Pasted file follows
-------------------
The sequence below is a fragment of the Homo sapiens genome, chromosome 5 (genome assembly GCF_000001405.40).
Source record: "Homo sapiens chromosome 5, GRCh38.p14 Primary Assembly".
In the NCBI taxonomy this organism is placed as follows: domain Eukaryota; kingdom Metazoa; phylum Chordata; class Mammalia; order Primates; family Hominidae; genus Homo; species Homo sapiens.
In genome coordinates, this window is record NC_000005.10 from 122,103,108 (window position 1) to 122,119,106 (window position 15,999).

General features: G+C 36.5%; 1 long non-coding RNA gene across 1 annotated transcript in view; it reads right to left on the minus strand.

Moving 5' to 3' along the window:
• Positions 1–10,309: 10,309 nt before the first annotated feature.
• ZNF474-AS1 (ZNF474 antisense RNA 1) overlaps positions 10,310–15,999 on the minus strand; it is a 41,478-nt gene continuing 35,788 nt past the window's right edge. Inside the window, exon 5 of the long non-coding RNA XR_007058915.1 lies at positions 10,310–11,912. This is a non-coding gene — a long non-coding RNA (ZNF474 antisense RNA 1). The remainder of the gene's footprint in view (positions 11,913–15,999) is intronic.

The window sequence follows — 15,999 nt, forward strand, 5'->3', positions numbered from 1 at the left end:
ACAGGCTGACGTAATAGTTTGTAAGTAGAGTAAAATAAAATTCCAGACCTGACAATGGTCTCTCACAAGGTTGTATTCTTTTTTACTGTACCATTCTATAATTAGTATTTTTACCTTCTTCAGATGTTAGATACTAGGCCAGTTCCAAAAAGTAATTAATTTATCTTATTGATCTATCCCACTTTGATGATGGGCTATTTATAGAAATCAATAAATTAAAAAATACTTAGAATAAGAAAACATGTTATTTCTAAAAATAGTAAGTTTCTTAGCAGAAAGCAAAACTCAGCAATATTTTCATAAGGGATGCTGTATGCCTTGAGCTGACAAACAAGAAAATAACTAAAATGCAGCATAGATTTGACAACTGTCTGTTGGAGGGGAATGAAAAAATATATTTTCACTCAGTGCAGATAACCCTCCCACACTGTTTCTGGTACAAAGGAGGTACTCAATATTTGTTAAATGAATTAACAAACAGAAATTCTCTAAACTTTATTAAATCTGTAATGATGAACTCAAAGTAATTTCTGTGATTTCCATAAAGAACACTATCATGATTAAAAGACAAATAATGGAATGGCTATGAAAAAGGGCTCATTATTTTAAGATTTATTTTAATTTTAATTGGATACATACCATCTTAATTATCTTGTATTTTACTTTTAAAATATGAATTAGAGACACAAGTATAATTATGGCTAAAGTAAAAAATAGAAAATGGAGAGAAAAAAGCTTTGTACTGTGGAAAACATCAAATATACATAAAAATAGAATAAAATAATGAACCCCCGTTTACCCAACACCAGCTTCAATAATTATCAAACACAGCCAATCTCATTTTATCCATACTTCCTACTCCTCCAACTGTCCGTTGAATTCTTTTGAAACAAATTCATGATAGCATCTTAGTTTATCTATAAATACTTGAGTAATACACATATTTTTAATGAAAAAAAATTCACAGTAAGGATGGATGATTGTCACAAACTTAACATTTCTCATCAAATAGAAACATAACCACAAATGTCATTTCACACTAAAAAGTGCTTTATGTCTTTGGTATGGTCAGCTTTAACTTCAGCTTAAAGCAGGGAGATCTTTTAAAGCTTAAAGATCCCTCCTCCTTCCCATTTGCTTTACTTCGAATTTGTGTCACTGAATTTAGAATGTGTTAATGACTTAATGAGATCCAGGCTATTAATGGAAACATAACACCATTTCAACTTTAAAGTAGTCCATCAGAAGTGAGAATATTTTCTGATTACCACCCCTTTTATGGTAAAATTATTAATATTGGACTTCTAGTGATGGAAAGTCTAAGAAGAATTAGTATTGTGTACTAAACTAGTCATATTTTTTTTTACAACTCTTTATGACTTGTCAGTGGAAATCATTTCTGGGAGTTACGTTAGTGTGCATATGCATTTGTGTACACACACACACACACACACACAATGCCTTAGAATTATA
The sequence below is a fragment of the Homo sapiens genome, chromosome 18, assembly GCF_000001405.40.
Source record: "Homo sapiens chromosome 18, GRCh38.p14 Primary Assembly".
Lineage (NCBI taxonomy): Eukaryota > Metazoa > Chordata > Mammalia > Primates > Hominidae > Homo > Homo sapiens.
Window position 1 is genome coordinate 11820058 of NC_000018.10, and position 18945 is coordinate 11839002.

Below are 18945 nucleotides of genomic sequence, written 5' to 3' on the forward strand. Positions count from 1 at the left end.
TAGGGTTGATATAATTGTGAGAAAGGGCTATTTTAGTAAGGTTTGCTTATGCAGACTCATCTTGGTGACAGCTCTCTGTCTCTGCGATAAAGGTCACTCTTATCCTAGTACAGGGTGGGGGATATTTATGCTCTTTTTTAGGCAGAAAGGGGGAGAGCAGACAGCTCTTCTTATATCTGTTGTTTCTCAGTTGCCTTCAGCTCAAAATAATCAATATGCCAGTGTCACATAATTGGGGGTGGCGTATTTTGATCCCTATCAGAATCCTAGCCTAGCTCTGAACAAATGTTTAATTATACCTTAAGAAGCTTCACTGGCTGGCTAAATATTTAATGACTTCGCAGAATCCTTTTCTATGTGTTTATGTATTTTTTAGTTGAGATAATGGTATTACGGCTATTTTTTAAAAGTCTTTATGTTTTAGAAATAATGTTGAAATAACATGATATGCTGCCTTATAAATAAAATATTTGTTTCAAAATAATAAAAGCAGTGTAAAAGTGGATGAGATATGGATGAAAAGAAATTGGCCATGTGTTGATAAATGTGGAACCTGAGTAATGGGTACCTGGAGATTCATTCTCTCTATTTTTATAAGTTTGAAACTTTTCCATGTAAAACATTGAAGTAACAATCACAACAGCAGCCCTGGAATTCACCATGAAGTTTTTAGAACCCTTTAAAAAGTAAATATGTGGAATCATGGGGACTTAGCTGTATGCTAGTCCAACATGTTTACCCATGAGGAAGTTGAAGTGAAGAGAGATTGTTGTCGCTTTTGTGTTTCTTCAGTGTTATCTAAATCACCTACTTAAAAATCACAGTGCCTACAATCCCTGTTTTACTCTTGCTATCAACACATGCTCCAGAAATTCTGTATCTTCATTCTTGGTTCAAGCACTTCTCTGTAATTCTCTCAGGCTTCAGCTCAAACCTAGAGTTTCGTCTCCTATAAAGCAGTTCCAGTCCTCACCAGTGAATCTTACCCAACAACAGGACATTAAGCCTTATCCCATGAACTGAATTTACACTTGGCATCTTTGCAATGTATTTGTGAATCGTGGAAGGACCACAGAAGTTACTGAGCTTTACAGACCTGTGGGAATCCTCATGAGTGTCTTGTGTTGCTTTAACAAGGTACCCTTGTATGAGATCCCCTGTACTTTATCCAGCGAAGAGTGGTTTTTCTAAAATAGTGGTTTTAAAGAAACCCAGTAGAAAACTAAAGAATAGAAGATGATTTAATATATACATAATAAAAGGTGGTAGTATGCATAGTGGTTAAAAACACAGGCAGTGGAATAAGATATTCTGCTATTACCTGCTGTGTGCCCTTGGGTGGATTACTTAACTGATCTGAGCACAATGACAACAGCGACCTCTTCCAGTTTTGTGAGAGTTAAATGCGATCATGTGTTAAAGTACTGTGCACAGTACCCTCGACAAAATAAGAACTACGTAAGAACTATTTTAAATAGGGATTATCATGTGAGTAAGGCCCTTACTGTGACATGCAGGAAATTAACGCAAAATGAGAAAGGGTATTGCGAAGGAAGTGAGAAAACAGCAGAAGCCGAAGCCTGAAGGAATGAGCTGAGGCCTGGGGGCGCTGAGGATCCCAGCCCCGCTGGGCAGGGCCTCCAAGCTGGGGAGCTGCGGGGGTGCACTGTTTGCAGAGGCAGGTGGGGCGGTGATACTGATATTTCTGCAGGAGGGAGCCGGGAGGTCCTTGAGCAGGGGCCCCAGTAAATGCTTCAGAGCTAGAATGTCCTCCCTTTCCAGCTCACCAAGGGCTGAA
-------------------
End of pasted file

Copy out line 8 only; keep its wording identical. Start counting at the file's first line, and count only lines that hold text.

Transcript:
• ZNF474-AS1 (ZNF474 antisense RNA 1) overlaps positions 10,310–15,999 on the minus strand; it is a 41,478-nt gene continuing 35,788 nt past the window's right edge. Inside the window, exon 5 of the long non-coding RNA XR_007058915.1 lies at positions 10,310–11,912. This is a non-coding gene — a long non-coding RNA (ZNF474 antisense RNA 1). The remainder of the gene's footprint in view (positions 11,913–15,999) is intronic.